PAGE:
Wildfires deadliest on record in California
November 12, 2018 - The death toll from wildfires raging in California has risen to 31, with more than 200 people still unaccounted for.
The Camp Fire that ravaged a swath of Northern California is the deadliest. With 29 deaths to date, the blaze is California’s joint highest on record for a single blaze, equalling 1933 Griffith Park disaster in Los Angeles. It is also the most destructive fire, with some 44,000 hectares burned.
More than 8,000 firefighters in all are battling three large wildfires burning across nearly 1,040 square kilometers in Northern and Southern California, with out-of-state crews arriving.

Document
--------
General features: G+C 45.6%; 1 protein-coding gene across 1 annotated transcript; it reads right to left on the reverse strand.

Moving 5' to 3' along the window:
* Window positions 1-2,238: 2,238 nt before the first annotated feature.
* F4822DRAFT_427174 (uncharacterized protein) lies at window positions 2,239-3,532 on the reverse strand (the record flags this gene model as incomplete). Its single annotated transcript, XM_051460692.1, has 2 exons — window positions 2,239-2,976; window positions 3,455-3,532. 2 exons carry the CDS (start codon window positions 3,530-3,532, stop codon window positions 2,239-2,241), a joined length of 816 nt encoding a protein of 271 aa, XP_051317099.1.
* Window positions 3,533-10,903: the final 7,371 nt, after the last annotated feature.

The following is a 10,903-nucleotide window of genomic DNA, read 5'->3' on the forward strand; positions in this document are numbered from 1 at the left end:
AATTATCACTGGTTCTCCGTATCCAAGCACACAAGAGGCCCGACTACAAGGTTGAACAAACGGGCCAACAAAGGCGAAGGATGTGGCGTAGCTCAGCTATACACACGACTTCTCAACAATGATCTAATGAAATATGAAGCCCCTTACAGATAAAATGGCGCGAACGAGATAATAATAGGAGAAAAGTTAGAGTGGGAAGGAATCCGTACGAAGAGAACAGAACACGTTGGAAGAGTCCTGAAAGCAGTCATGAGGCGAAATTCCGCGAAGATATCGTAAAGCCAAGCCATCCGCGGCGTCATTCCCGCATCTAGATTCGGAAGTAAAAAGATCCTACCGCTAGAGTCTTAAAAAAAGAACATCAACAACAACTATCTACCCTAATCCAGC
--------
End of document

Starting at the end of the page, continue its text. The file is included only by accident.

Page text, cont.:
Two people have been found dead in Southern California , where flames have tired through Malibu mansions and working-class Los Angeles suburbs.
Flames have also besieged Thousand Oaks, the Southern California city in mourning over the massacre of 12 people in a shooting rampage at a country music bar Wednesday night.
An estimated 250,000 people have been forced to flee
Drought, warmer weather attributed to climate change, and the building of homes deeper into forests have led to longer and more destructive wildfire seasons in California. While California officially emerged from a five-year drought last year, much of the northern two-thirds of the state is abnormally dry.